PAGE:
BBS Pro's and Cons

If you are considering or being asked to implement a BBS program, here are some pro's and cons to think about:

Pro's of a BBS or BBS style program:

  • Can give employees a meaningful way to support a company's safety efforts and to help influence site culture.
  • Can help identify previously unrecognized hazards. You may hear things like, "I never thought of that as a hazard, but I guess you're right!"
  • Can provide a means to learn about unfamiliar work areas.
  • Can result in employees thinking about safer ways of doing things not only at work but off work and with family.
  • Can provide a system for tracking and trending improvement.
  • Can teach "tools" that can be used in other processes.
  • Can tie well with incident investigation concepts and processes.

Cons of a BBS or BBS style program may include:  

  • Plant management may expect miracles. BBS can be beneficial, but operational management should understand that this is not "all" that is needed to achieve world-class status.
  • Some employees may never overcome a fear of being reviewed by, or reviewing, their peers.
  • The program may be seen as a disciplinary or fault-finding program, even when clearly not intended to be so.
  • If not rolled out well, BBS programs can backfire and take significant work to correct. It is easy to have "false starts."
  • Over time, observations may tend to get completed "last minute" to meet goals; companies need to provide adequate time to complete observations well and avoid "pencil whipping."
  • Just like "inspection" programs, BBS programs require good sharing and management of data to avoid the piling up of results, which become useless if sitting in a pile of other papers.

BBS in Relation to Other Programs and an EHS Management System
Beyond thinking about starting a BBS program in and of itself—if you have not already done so, consider thinking about the other elements of an effective safety program that will be needed in order to support the BBS program. For example, some companies tie the concept of supervisory "Leadership" (in safety) into their BBS programs and rollout. This is because there needs to be a management team and supervisory structure that understands the role it plays and provides support to the overall process, in order for a BBS program to work. Collecting data and asking a person to consider changing his work practices in an environment where a supervisor does not "get it" nor work to support the process will likely result in not just failure, but also a fair amount of laughter. If your supervisors do not understand their role in safety programs, your company might not be ready to start a BBS program.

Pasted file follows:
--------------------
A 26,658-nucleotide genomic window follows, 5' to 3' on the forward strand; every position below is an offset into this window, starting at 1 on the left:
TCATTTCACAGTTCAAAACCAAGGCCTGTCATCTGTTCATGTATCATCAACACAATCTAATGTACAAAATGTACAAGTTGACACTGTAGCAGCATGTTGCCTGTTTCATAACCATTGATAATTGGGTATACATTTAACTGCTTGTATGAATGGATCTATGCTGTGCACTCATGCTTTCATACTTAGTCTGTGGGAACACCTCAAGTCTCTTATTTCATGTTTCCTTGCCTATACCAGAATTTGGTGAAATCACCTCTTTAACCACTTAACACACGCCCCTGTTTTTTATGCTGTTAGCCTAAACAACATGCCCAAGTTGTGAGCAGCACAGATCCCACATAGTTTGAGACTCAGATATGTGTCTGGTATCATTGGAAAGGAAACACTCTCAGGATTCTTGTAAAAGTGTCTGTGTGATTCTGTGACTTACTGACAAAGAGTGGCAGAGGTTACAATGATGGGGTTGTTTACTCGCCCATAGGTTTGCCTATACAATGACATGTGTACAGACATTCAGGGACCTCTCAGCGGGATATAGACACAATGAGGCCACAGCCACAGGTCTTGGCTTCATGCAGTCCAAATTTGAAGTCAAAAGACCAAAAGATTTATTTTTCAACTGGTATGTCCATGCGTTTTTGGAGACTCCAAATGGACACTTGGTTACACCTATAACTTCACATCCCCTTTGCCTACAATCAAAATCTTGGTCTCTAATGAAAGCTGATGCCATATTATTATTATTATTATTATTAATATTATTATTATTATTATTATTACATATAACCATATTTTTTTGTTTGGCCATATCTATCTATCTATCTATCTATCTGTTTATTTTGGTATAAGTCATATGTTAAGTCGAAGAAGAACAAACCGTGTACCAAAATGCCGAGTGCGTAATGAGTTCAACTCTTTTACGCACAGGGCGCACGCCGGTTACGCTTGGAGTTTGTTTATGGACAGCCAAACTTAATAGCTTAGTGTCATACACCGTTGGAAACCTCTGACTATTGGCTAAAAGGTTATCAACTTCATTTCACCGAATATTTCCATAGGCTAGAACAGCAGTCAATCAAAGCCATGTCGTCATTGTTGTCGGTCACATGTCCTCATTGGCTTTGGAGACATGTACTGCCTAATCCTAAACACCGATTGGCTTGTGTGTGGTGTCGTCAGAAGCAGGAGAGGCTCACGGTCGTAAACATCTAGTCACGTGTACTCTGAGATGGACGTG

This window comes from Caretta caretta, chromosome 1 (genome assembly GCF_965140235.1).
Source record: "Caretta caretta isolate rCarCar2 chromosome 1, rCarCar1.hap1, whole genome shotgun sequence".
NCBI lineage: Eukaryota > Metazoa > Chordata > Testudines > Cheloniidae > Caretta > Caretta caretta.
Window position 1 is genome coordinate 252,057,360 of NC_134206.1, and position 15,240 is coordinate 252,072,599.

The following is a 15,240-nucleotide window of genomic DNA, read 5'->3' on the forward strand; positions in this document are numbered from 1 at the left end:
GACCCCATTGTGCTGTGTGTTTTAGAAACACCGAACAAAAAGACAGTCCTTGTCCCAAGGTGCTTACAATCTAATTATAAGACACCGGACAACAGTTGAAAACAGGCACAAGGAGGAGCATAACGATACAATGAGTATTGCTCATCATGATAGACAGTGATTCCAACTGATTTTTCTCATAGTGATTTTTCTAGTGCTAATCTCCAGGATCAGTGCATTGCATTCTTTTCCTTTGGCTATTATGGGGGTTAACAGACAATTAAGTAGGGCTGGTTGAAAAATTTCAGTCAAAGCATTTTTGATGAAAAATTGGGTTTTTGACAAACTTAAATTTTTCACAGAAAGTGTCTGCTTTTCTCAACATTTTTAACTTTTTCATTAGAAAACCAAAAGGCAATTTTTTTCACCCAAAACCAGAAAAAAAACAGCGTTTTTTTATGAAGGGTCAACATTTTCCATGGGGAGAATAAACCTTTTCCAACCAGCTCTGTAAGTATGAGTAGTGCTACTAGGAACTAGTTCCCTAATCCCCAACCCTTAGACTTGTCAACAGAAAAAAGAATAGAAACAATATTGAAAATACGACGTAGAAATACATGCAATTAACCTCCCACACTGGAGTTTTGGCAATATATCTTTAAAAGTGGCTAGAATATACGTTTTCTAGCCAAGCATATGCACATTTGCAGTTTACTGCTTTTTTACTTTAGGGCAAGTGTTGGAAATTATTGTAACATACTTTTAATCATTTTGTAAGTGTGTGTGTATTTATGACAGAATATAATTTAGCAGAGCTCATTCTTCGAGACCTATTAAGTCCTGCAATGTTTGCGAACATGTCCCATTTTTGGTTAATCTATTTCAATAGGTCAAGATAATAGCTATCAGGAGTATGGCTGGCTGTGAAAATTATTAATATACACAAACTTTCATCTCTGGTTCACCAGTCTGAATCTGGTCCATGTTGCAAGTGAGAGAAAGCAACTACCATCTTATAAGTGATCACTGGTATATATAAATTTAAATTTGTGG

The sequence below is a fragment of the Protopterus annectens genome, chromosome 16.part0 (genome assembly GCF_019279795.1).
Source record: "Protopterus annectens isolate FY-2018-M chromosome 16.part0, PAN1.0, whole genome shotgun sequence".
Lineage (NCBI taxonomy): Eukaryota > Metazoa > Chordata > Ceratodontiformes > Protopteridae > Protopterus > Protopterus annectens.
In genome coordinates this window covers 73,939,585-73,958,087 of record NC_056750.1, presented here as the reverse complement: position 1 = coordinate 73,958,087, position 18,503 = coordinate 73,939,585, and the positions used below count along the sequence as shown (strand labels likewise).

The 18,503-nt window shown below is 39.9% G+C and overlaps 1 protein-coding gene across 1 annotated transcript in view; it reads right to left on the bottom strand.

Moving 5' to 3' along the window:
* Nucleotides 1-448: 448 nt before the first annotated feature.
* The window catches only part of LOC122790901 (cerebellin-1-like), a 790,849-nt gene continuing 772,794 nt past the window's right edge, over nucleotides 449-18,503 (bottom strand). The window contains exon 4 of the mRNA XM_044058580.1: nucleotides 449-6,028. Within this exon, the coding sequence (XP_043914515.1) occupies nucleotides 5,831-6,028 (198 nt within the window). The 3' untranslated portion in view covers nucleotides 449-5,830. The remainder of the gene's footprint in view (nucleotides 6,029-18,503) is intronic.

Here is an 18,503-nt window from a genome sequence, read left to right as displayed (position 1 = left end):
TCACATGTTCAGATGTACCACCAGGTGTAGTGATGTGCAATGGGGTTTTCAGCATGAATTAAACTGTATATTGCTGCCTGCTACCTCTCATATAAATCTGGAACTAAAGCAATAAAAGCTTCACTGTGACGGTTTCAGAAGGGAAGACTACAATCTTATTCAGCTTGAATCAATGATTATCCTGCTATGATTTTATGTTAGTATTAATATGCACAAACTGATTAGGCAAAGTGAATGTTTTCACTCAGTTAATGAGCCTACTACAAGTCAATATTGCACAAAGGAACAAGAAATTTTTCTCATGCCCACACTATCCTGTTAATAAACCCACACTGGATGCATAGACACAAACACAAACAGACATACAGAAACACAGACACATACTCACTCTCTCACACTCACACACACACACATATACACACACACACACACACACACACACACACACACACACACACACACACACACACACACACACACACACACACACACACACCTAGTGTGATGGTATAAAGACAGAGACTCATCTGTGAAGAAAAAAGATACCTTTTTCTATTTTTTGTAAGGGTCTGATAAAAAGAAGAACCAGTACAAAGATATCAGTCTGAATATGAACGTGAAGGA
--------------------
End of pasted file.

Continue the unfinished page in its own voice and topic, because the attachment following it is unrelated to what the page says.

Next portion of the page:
Also, many would say that a BBS program can be a helpful thing, but it should be just one part of an organization’s programs, and beyond that, should be part of a comprehensive EHS Management System.

BBS Implementation Considerations
Conduct a literature search regarding BBS and other alternatives. Other program ideas are routinely shared in magazines, EHS-related conferences, and elsewhere. If you decide upon a BBS style program, plan to provide plenty of training and to monitor the rollout carefully.

Do not let your organization use BBS as a "crutch"—there must be complementary safety programs.

Schedule observations over the course of each month; be careful to avoid the "end of month catch-up" syndrome.

Management should be sure to communicate the message that it understands that employee actions (behaviors) can be driven by other workplace considerations that in part drive or influence behaviors and that it will work to correct those issues in some way, too.  

After a while, programs can go stale. Plan for this eventuality, for example:

  • Change observers
  • Pair hourly with senior management . . . have the hourly observe the management.

Work toward making "observations" feel more like simple "conversations." Some employees simply freeze when observers show up with checklists, and this will not always "go away." The thought is that a less intimidating approach helps eliminate potential concerns about "power" from the visit and can result in better information sharing and dialogue.

Conclusion
Behavior-based safety programs can be a helpful part of an organization's EHS program. While BBS programs are not a panacea for all things safety, they can be helpful if implemented carefully and with other programs.

To have an effective BBS program requires implementation for the right reasons and with adequate planning, continued support, and resources. To be most effective and sustainable, it should be part of a comprehensive EHS Management system.

This article originally appeared in the October 2015 issue of Occupational Health & Safety.